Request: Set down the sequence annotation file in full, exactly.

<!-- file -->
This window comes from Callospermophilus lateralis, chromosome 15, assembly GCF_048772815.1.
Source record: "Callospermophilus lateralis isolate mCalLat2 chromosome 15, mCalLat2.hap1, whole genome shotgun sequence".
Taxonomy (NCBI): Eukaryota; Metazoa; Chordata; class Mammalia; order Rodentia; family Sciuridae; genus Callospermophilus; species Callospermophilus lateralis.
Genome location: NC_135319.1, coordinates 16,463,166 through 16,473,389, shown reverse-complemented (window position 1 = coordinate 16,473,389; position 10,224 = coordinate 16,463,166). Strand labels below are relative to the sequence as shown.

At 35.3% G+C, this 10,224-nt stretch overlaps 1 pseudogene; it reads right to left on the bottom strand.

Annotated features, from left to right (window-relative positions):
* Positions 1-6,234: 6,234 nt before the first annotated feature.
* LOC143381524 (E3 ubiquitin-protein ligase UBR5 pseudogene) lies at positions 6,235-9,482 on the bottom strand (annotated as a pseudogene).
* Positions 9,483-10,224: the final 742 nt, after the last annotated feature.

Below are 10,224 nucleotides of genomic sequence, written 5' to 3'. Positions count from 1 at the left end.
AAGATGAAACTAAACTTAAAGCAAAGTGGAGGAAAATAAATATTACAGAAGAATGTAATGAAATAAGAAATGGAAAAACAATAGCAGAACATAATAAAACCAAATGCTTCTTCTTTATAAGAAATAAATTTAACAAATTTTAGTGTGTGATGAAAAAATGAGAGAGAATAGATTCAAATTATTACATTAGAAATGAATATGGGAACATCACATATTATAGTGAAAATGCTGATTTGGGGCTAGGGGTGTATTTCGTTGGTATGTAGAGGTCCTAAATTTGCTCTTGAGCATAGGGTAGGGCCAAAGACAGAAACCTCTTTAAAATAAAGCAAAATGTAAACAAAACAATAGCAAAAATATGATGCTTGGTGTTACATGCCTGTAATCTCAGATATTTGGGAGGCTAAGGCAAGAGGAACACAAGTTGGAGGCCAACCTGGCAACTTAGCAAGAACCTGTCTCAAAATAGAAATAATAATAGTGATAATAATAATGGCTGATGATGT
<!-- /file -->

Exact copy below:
This window comes from Callospermophilus lateralis, chromosome 15, assembly GCF_048772815.1.
Source record: "Callospermophilus lateralis isolate mCalLat2 chromosome 15, mCalLat2.hap1, whole genome shotgun sequence".
Taxonomy (NCBI): Eukaryota; Metazoa; Chordata; class Mammalia; order Rodentia; family Sciuridae; genus Callospermophilus; species Callospermophilus lateralis.
Genome location: NC_135319.1, coordinates 16,463,166 through 16,473,389, shown reverse-complemented (window position 1 = coordinate 16,473,389; position 10,224 = coordinate 16,463,166). Strand labels below are relative to the sequence as shown.

At 35.3% G+C, this 10,224-nt stretch overlaps 1 pseudogene; it reads right to left on the bottom strand.

Annotated features, from left to right (window-relative positions):
* Positions 1-6,234: 6,234 nt before the first annotated feature.
* LOC143381524 (E3 ubiquitin-protein ligase UBR5 pseudogene) lies at positions 6,235-9,482 on the bottom strand (annotated as a pseudogene).
* Positions 9,483-10,224: the final 742 nt, after the last annotated feature.

Below are 10,224 nucleotides of genomic sequence, written 5' to 3'. Positions count from 1 at the left end.
AAGATGAAACTAAACTTAAAGCAAAGTGGAGGAAAATAAATATTACAGAAGAATGTAATGAAATAAGAAATGGAAAAACAATAGCAGAACATAATAAAACCAAATGCTTCTTCTTTATAAGAAATAAATTTAACAAATTTTAGTGTGTGATGAAAAAATGAGAGAGAATAGATTCAAATTATTACATTAGAAATGAATATGGGAACATCACATATTATAGTGAAAATGCTGATTTGGGGCTAGGGGTGTATTTCGTTGGTATGTAGAGGTCCTAAATTTGCTCTTGAGCATAGGGTAGGGCCAAAGACAGAAACCTCTTTAAAATAAAGCAAAATGTAAACAAAACAATAGCAAAAATATGATGCTTGGTGTTACATGCCTGTAATCTCAGATATTTGGGAGGCTAAGGCAAGAGGAACACAAGTTGGAGGCCAACCTGGCAACTTAGCAAGAACCTGTCTCAAAATAGAAATAATAATAGTGATAATAATAATGGCTGATGATGT